According to a study by the CDC, almost two thirds of participant students had at least one “adverse childhood experience,” or ACE. These ACEs are defined as different types of abuse, neglect and other household challenges. This type of trauma impacts the student, of course. But what about the student’s teachers who hear about the trauma? Researchers have found that teachers of traumatized students can experience vicarious trauma. It’s essential that schools take care of students who have experienced trauma. It’s equally important that schools support teachers in coping with vicarious trauma.
What Is Vicarious Trauma?
Vicarious trauma occurs when people have witnessed a trauma victim’s pain, fear or terror. In schools, this most often happens after a student has confided in a teacher about an ACE. Vicarious trauma can manifest as emotions, such as anger. It could also cause physical symptoms, like a headache. Likewise, it may cause teachers to be tardy or miss meetings. They may start avoiding certain students, too.
There are distinct differences between vicarious trauma and burnout. Burnout occurs over time, and a small change may improve or solve it, like a vacation. On the other hand, vicarious trauma comes on suddenly, and only specific skills can mitigate or prevent it.
Take Care of Students Who Have Experienced Trauma
Teachers often experience a feeling of helplessness when working with students who’ve experienced trauma. They may not feel equipped to help students themselves. It’s important for schools to have a solid support system in place both for students who experience trauma and their teachers. School counselors and mental health resources can help students and teachers process their emotions. Behavioral health screenings for anxiety and depression can identify students who may need help. Additionally, schools can use screen monitoring software, like LearnSafe, to detect threats of suicide and self-harm on school computers. Screening and screen monitoring can help schools make sure that vulnerable students get the help that they need.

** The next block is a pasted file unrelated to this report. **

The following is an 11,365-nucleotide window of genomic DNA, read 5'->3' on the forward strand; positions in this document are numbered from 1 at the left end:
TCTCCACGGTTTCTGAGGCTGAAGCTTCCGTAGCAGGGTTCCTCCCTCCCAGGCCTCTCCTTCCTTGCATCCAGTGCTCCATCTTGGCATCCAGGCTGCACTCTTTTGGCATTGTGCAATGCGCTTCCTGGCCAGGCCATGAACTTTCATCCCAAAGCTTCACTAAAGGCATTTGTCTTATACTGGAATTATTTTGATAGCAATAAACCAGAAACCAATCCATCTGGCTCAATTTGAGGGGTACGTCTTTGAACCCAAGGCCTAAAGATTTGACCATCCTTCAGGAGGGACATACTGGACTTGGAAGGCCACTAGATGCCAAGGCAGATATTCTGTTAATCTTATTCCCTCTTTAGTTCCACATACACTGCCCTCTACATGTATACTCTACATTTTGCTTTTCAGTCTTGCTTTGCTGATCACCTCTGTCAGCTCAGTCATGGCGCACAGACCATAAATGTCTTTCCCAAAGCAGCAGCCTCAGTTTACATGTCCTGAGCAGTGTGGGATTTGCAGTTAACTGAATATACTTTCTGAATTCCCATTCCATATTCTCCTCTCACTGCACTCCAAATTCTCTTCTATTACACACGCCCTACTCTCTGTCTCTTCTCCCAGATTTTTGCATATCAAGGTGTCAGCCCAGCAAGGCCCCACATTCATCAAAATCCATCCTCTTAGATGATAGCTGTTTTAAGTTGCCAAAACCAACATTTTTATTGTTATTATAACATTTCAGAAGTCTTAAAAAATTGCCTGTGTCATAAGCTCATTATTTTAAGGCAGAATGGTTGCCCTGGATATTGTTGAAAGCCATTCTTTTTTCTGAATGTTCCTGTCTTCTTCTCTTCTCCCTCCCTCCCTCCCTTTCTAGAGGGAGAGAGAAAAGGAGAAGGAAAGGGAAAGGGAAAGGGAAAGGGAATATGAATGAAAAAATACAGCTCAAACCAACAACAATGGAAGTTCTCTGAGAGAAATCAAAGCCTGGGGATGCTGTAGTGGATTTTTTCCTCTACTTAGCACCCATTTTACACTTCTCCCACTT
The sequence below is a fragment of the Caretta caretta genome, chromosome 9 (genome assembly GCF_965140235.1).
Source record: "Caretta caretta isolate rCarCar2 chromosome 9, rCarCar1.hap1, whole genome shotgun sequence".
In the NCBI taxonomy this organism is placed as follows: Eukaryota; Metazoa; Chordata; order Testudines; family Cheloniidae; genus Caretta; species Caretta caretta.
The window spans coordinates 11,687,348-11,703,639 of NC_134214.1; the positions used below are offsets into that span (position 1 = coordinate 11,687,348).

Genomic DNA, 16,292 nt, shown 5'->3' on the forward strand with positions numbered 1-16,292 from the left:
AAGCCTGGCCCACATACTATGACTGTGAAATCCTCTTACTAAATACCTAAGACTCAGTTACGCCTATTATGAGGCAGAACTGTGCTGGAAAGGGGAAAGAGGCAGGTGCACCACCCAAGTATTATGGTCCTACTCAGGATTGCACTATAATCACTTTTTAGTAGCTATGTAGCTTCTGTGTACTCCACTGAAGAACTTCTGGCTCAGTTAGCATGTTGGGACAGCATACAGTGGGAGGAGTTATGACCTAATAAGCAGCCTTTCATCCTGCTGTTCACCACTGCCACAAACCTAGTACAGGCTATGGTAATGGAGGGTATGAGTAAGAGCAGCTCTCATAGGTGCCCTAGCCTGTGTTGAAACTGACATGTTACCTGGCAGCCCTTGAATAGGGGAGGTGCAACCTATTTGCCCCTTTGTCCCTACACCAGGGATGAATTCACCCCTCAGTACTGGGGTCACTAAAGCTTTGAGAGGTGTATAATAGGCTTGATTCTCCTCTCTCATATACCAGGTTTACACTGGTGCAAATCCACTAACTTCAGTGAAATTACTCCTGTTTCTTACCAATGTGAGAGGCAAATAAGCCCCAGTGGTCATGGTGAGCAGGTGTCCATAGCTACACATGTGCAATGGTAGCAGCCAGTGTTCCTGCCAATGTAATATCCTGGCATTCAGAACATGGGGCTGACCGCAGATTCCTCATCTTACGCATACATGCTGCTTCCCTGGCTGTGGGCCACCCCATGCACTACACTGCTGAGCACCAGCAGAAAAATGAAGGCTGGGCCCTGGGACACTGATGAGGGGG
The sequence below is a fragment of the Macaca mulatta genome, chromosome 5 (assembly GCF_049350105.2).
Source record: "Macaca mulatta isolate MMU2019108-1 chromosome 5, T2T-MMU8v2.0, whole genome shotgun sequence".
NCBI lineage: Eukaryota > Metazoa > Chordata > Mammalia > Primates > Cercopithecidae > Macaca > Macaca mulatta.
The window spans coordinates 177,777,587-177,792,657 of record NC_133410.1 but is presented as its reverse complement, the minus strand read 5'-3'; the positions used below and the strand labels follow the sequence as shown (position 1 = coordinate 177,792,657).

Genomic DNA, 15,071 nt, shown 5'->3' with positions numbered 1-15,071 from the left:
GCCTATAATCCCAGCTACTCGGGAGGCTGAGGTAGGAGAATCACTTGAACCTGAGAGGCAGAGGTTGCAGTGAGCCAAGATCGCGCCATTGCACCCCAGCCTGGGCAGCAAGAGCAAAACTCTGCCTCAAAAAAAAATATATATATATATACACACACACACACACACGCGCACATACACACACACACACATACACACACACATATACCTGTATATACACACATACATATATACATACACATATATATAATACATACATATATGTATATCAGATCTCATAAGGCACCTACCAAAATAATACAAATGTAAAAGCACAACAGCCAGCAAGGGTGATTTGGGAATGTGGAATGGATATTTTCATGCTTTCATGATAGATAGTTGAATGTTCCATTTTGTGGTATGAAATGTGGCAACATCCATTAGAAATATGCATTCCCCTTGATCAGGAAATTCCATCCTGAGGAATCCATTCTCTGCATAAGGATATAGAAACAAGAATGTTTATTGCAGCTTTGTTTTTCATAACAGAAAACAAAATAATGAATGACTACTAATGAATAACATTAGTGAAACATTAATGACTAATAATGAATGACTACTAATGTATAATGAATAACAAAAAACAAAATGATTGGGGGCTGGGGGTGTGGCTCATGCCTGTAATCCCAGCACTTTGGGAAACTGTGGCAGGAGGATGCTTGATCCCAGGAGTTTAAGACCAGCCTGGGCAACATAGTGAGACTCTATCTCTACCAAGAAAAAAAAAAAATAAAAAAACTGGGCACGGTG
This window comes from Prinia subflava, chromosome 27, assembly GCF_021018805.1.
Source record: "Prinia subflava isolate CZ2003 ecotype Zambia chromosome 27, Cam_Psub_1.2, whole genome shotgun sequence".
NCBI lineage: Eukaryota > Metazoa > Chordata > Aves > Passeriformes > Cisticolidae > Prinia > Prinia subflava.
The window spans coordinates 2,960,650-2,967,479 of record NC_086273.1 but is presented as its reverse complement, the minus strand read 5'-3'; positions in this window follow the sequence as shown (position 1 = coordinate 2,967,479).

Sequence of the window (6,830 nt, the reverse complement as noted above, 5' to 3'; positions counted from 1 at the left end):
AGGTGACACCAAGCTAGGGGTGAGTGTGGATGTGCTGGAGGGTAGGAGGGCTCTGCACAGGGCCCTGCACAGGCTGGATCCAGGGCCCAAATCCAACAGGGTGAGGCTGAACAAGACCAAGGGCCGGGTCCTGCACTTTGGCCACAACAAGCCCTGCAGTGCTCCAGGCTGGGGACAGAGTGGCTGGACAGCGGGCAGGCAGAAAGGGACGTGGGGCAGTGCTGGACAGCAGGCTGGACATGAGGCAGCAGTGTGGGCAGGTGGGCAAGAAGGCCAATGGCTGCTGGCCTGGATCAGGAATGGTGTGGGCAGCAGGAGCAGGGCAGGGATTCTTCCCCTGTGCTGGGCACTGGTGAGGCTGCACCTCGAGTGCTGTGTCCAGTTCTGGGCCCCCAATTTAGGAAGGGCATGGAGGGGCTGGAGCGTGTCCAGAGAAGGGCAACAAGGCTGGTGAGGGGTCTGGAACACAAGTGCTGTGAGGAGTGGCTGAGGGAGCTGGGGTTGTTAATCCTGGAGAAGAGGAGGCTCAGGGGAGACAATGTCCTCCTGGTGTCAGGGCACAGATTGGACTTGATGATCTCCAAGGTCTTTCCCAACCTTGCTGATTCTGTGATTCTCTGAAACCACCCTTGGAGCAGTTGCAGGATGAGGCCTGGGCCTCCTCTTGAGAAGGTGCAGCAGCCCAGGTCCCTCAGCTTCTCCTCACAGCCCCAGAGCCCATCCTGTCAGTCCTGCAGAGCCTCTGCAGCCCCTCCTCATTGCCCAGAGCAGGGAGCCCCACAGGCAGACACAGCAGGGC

Coping with Vicarious Trauma at School
If you find yourself in a stressful situation, keep in mind that getting upset does not help. In fact, it can make things worse. Take a break, visualize a calming place, take a few deep breaths. You can also remove yourself from the situation temporarily by going to help another student in another part of the room.
Having someone to talk to will help. This person can be a significant other, a therapist or another teacher. Confiding in another teacher is favorable for several reasons. You see that others are struggling as well, so you are not alone and there is nothing wrong with you. You can also help each other brainstorm strategies on how to cope.
Keep Work at Work
When your job is a stressful one, it is very important to set up boundaries between work and home. Home should be a place for relaxing and decompressing.
If you’ve had a difficult day, take the time to sit down and write about it before you leave to go home. You can also talk it out with another teacher. Then, you can leave all of those emotions at school. You could also stop by the gym and work your frustrations out on the treadmill or weight machines.
Make Self-Care a Priority
So many teachers say that they do not have time for self-care. But this is critical. Self-care is important so that teachers can continue performing well. If you have trouble sticking to self-care, get a wellness buddy who will keep you accountable.
Vicarious trauma affects teachers adversely, just as trauma does students. However, by keeping the above tips in practice, we can make sure that our teachers reach their full potential as educators of the younger generation.
Text by Jennie Tippett